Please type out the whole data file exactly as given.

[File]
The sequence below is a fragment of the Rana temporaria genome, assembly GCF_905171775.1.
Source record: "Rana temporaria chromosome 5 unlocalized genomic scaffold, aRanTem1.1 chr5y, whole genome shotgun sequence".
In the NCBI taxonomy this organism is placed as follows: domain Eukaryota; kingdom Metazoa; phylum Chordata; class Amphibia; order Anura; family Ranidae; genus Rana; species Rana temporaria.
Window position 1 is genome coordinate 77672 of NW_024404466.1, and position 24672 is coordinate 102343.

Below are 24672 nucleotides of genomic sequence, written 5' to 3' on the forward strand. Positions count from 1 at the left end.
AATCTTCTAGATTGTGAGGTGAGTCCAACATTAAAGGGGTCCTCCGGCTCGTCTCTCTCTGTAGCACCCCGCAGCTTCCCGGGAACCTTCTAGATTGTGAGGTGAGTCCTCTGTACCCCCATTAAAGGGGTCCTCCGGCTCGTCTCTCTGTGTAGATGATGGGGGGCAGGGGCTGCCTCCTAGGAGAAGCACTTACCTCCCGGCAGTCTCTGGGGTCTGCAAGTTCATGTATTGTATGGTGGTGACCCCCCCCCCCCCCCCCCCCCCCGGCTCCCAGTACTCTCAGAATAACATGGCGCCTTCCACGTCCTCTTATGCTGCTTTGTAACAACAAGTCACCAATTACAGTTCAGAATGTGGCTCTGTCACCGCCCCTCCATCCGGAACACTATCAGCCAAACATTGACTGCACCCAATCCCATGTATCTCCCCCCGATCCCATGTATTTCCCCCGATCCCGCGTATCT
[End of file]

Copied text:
The sequence below is a fragment of the Rana temporaria genome, assembly GCF_905171775.1.
Source record: "Rana temporaria chromosome 5 unlocalized genomic scaffold, aRanTem1.1 chr5y, whole genome shotgun sequence".
In the NCBI taxonomy this organism is placed as follows: domain Eukaryota; kingdom Metazoa; phylum Chordata; class Amphibia; order Anura; family Ranidae; genus Rana; species Rana temporaria.
Window position 1 is genome coordinate 77672 of NW_024404466.1, and position 24672 is coordinate 102343.

Below are 24672 nucleotides of genomic sequence, written 5' to 3' on the forward strand. Positions count from 1 at the left end.
AATCTTCTAGATTGTGAGGTGAGTCCAACATTAAAGGGGTCCTCCGGCTCGTCTCTCTCTGTAGCACCCCGCAGCTTCCCGGGAACCTTCTAGATTGTGAGGTGAGTCCTCTGTACCCCCATTAAAGGGGTCCTCCGGCTCGTCTCTCTGTGTAGATGATGGGGGGCAGGGGCTGCCTCCTAGGAGAAGCACTTACCTCCCGGCAGTCTCTGGGGTCTGCAAGTTCATGTATTGTATGGTGGTGACCCCCCCCCCCCCCCCCCCCCCCGGCTCCCAGTACTCTCAGAATAACATGGCGCCTTCCACGTCCTCTTATGCTGCTTTGTAACAACAAGTCACCAATTACAGTTCAGAATGTGGCTCTGTCACCGCCCCTCCATCCGGAACACTATCAGCCAAACATTGACTGCACCCAATCCCATGTATCTCCCCCCGATCCCATGTATTTCCCCCGATCCCGCGTATCT